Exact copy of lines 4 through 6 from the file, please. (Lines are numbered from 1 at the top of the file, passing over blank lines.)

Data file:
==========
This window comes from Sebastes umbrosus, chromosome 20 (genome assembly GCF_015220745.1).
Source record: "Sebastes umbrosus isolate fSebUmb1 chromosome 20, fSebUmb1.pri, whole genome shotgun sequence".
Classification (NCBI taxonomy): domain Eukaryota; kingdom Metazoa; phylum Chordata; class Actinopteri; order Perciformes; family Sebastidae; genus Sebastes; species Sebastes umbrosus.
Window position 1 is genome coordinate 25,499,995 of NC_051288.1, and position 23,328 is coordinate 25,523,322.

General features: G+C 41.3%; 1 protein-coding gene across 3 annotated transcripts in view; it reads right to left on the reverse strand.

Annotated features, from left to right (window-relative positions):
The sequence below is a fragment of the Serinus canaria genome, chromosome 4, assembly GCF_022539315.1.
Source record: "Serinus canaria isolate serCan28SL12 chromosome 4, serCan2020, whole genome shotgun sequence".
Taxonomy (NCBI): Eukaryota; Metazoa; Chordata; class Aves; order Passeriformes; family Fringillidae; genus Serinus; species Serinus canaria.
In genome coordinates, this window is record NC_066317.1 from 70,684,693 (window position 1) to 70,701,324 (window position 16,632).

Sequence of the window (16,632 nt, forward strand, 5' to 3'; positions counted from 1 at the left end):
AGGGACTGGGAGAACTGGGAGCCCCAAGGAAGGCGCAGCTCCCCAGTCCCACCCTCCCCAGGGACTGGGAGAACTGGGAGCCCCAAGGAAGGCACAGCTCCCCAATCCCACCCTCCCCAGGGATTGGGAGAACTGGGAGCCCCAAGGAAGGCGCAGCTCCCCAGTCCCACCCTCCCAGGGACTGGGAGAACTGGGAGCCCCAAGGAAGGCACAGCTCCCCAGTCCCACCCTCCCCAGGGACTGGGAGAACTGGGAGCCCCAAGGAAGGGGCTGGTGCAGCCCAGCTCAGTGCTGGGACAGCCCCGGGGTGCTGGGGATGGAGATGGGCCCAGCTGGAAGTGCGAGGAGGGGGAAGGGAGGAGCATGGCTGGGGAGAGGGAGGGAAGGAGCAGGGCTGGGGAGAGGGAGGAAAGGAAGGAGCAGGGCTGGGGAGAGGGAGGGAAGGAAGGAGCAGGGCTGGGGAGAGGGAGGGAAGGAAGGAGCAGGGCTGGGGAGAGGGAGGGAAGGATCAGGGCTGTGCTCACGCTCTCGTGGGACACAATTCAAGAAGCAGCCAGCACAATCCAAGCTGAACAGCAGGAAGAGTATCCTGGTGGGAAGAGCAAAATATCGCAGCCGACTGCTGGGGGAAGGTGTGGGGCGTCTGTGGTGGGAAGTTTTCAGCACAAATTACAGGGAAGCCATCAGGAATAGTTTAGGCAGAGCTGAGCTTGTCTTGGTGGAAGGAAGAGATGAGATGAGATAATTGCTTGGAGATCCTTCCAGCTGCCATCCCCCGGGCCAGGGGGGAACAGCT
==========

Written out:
Window position 1 is genome coordinate 25,499,995 of NC_051288.1, and position 23,328 is coordinate 25,523,322.

General features: G+C 41.3%; 1 protein-coding gene across 3 annotated transcripts in view; it reads right to left on the reverse strand.

Annotated features, from left to right (window-relative positions):